#LifeAtWitt – Erin Hill | University of Wittenberg

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Joining the faculty in 2018 as one of the first practice teachers to be hired by Wittenberg, Erin Hill teaches courses in adolescent development, reading and writing methods at English Language Arts (ELA ) and the integration of the arts. She also supervises student teachers. Having worked with Clark County Exemplary Writers, Nashville Metro Public Schools Young Writers, and Dayton Muse Machine, she has been a leader in the development of arts programs throughout her career. She recently took the time to answer a few questions about the role of a practice teacher, her experiences teaching in Wittenberg, and her thoughts on the impact of COVID-19 on education at all levels.

Wittenberg: Please describe your background in teaching and what led you to change your path to teach in Wittenberg.

Hill: I was fortunate to have had what I consider Hall of Fame faculty as a student at Clark County Schools – with a special nod to Visha Ritter and Susan Shively, my deeply formative English teachers in high school. These positive school experiences motivated me to become an educator myself, and I was particularly interested in the democratic notion of an excellent, equitable and accessible education for all students. Since obtaining my undergraduate degree in Teaching English in 1997, I have taught at various public schools in the United States, from South Charleston, Ohio, to Nashville and the Bronx, and have learned so much of my students, my colleagues and the unique communities who invited me to their schools.

I don’t necessarily think of joining Wittenberg as ‘changing lanes’, but rather as switching from one lane to another – the destination is the same. I like to learn and I want the students to like to learn too. If the students have a teacher who enjoys learning and encourages that spirit in the classroom, then we are doing something worthwhile, whether it is in a preschool class or in an upper class. I believe in the transformative power of learning, and as Rita Pierson, one of my teachers, said, “Teaching and learning should bring joy”.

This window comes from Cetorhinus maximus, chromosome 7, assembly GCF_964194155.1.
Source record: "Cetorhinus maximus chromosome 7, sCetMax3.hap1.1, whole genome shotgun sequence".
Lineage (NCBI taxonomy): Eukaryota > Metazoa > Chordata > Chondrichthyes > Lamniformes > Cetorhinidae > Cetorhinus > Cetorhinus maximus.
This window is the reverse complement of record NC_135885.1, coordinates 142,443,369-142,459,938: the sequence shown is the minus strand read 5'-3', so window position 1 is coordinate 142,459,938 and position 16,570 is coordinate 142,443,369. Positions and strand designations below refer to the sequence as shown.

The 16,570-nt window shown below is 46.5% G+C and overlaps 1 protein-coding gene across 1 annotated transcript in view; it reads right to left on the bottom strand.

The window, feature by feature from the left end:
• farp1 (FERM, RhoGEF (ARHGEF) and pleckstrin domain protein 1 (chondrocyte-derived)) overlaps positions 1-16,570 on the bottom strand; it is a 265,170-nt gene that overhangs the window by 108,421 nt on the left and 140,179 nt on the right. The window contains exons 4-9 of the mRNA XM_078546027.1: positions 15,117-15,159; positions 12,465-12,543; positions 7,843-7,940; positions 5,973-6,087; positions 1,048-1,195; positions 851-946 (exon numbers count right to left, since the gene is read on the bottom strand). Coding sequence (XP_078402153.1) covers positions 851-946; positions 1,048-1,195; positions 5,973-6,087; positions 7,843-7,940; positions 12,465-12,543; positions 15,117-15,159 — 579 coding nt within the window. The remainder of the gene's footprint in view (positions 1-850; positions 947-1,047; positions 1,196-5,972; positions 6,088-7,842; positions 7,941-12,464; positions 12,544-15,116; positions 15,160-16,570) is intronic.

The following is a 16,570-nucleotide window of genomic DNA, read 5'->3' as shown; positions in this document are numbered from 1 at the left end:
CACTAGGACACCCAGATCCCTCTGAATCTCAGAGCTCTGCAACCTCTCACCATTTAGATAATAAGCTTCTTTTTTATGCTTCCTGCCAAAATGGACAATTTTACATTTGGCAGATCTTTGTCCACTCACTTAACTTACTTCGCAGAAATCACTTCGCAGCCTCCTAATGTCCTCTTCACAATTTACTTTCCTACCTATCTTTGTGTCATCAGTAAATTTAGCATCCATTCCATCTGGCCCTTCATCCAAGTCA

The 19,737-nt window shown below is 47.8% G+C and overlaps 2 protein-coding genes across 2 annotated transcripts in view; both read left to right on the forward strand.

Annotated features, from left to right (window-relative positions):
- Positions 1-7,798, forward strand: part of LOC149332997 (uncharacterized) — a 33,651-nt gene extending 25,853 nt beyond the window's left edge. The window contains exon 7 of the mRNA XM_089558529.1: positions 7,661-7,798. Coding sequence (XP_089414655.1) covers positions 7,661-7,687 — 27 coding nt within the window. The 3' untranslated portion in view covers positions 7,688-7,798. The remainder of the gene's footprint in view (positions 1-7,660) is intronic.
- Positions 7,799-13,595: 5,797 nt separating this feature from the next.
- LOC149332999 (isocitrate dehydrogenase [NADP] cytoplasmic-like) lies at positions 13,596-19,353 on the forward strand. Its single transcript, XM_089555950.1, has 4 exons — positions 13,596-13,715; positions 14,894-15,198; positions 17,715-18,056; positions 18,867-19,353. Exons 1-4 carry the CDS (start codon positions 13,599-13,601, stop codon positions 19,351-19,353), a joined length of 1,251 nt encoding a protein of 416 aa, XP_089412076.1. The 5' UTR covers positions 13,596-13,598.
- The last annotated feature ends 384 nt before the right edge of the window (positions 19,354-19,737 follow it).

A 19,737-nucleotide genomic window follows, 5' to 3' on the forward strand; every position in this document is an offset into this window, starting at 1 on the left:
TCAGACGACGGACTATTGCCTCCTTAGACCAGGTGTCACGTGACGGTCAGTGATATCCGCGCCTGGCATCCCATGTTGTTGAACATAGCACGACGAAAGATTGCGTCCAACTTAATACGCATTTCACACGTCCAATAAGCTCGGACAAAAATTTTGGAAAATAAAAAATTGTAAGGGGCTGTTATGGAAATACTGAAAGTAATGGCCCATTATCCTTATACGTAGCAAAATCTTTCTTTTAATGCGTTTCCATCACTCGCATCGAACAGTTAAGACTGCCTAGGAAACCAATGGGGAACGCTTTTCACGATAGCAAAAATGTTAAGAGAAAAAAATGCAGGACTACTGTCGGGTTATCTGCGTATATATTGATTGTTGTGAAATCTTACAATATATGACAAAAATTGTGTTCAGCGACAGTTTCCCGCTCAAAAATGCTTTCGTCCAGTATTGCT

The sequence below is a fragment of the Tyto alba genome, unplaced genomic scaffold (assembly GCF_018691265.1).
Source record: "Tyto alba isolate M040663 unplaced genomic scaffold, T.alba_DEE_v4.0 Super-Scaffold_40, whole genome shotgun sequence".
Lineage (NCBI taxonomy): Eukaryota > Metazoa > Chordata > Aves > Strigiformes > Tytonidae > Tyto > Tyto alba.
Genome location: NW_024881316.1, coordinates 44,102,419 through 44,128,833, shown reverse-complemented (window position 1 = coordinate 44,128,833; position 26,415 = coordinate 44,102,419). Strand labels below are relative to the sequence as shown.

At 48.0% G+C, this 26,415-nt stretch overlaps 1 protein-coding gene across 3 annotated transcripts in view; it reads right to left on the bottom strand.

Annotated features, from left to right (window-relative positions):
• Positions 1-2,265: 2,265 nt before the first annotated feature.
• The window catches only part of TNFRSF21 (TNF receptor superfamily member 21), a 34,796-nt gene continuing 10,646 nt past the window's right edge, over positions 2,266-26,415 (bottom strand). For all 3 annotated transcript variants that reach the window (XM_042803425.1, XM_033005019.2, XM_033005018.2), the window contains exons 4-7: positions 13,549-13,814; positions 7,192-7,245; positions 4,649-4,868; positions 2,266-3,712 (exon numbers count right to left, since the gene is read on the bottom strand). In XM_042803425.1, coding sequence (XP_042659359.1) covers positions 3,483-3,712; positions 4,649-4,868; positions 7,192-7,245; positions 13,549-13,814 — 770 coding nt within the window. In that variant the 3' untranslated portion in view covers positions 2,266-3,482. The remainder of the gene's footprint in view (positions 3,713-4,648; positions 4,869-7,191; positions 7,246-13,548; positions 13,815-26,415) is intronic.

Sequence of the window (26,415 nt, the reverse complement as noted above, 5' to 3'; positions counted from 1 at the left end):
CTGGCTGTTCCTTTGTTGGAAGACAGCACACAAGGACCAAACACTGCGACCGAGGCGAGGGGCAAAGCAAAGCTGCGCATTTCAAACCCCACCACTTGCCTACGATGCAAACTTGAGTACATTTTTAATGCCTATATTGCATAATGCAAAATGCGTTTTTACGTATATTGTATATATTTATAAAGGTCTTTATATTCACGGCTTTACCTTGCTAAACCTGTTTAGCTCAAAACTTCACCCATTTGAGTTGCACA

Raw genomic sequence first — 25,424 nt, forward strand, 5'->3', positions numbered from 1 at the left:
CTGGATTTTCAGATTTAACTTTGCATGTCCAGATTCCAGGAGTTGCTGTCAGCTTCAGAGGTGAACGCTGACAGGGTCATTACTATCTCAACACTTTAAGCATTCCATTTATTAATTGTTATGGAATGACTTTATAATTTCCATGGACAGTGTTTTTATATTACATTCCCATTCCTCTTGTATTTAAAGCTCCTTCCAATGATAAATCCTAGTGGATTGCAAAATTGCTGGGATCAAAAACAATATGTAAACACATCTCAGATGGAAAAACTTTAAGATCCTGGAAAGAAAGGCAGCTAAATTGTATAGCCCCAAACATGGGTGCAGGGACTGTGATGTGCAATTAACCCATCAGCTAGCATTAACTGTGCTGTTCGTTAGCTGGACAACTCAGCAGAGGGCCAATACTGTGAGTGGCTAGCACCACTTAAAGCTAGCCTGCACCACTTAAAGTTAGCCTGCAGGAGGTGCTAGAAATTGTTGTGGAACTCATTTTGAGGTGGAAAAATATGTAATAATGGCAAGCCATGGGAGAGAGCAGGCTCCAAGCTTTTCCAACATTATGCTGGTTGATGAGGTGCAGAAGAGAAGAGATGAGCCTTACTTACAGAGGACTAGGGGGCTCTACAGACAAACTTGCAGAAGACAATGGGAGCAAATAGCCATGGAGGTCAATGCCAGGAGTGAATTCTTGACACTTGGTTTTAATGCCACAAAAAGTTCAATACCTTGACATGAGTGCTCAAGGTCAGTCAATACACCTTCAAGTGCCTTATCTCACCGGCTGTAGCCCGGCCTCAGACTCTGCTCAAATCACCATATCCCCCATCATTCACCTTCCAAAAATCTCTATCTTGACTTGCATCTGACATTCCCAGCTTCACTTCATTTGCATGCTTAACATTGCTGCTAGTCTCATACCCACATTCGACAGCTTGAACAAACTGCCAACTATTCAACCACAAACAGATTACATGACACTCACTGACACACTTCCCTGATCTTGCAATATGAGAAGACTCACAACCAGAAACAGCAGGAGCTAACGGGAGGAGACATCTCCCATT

Wittenberg: What is a practice teacher? From your perspective, what are the advantages for Wittenberg and the education department of having a faculty member in this type of position?

Hill: Well if you ask my dad he will tell you that I am a “practical teacher” which is probably the most accurate description!

Technically, a practice teacher is an educator who brings previous career and field experience to the disciplines in which he teaches. Business departments have a long history of employing practice professors, experts with years of field experience as accountants, financial advisors, CEOs, marketing managers, etc.

I was hired as a practice teacher in the education department because I had 20 years of practice and experience as an English teacher in a public high school. That doesn’t mean I have all the answers, because teaching and learning is not about the answers. But it does mean that I have had plenty of time to practice, make mistakes, learn, and grow as an educator in a variety of different school settings. I hope this experience will be useful to our future teachers.

Wittenberg: Brian Yontz, Associate Professor and Director of Education, describes you as “an author, artist and sports fanatic”. Please specify. Do these interests / passions influence the way you teach or interact with your students?

Hill: Reconciling these identities took a lifetime of learning. When I was younger I thought I had to choose between being an athlete and an artist. Now I understand how important it is to integrate these identities. I love to read, write, make art, play the piano, travel and follow my favorite teams and athletes, especially those on the front lines of social justice – and I think all of these activities make me a better teacher. It also sometimes makes the students happier – many have benefited from Schuler donuts, a tradition of celebration whenever Rafael Nadal, my favorite tennis player, wins a tennis tournament.